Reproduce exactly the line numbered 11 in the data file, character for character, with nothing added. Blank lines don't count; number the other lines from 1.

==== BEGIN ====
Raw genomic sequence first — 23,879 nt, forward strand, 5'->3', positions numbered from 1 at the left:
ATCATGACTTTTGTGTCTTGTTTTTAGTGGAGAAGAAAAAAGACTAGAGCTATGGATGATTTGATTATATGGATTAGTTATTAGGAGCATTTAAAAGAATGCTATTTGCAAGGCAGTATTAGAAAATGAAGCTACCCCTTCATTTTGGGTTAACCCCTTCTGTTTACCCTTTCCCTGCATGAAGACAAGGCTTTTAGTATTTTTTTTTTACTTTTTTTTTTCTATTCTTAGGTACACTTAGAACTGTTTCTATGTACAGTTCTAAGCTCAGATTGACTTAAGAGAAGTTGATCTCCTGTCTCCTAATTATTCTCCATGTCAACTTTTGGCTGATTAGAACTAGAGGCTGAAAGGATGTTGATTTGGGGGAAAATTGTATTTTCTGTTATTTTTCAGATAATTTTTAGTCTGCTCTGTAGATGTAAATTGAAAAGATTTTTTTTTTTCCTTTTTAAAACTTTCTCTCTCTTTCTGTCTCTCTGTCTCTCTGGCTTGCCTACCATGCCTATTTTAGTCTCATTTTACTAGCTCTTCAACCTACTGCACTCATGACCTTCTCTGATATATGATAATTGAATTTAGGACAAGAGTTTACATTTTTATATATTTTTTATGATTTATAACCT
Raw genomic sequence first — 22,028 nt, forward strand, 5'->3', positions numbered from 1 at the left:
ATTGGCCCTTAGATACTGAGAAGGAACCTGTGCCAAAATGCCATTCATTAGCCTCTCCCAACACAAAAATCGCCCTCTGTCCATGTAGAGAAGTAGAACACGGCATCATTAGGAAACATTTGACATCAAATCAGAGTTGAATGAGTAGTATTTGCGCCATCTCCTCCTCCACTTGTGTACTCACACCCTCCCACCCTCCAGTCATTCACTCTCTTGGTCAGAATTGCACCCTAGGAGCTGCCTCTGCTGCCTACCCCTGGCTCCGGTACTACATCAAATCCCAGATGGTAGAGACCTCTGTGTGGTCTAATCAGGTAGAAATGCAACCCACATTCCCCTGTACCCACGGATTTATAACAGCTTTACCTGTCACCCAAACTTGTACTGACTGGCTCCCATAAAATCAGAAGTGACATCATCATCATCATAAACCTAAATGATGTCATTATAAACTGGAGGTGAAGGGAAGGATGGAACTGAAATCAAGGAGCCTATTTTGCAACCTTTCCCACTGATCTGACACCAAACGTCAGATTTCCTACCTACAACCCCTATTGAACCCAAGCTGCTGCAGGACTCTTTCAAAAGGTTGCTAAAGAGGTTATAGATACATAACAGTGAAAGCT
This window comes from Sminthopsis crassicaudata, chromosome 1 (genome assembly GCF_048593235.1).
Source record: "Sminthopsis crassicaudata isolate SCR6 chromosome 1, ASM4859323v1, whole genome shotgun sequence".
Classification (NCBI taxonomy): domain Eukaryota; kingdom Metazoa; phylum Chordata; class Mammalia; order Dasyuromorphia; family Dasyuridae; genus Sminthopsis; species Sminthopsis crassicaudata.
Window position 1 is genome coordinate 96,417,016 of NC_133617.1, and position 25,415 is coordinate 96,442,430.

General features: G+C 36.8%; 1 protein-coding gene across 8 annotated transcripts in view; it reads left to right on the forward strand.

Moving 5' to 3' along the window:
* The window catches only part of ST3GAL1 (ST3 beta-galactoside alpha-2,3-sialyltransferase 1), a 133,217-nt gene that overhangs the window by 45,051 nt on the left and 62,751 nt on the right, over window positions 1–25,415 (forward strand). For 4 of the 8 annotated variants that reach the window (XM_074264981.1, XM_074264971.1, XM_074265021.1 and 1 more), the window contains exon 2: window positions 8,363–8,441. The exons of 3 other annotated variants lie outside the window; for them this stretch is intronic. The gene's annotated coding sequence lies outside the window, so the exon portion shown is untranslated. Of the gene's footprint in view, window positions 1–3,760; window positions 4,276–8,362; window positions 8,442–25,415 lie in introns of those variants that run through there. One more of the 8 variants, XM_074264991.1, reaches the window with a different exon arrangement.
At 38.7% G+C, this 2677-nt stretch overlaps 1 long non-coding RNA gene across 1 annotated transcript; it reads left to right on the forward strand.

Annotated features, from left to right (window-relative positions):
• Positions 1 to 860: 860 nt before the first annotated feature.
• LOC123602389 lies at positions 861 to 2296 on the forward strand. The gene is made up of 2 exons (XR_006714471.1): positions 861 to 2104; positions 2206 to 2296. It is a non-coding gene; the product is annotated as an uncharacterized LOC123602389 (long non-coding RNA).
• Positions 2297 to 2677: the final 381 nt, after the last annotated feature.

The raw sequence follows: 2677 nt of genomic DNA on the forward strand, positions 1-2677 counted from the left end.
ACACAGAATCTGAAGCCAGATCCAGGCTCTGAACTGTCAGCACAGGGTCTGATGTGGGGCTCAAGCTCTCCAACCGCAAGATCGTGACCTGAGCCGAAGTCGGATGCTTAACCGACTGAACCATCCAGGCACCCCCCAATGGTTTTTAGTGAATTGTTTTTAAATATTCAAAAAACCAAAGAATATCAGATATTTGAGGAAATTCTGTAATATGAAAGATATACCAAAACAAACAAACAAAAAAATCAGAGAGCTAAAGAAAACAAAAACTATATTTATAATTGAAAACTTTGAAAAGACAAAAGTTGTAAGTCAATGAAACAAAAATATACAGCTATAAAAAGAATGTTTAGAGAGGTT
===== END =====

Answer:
* The window catches only part of ST3GAL1 (ST3 beta-galactoside alpha-2,3-sialyltransferase 1), a 133,217-nt gene that overhangs the window by 45,051 nt on the left and 62,751 nt on the right, over window positions 1–25,415 (forward strand). For 4 of the 8 annotated variants that reach the window (XM_074264981.1, XM_074264971.1, XM_074265021.1 and 1 more), the window contains exon 2: window positions 8,363–8,441. The exons of 3 other annotated variants lie outside the window; for them this stretch is intronic. The gene's annotated coding sequence lies outside the window, so the exon portion shown is untranslated. Of the gene's footprint in view, window positions 1–3,760; window positions 4,276–8,362; window positions 8,442–25,415 lie in introns of those variants that run through there. One more of the 8 variants, XM_074264991.1, reaches the window with a different exon arrangement.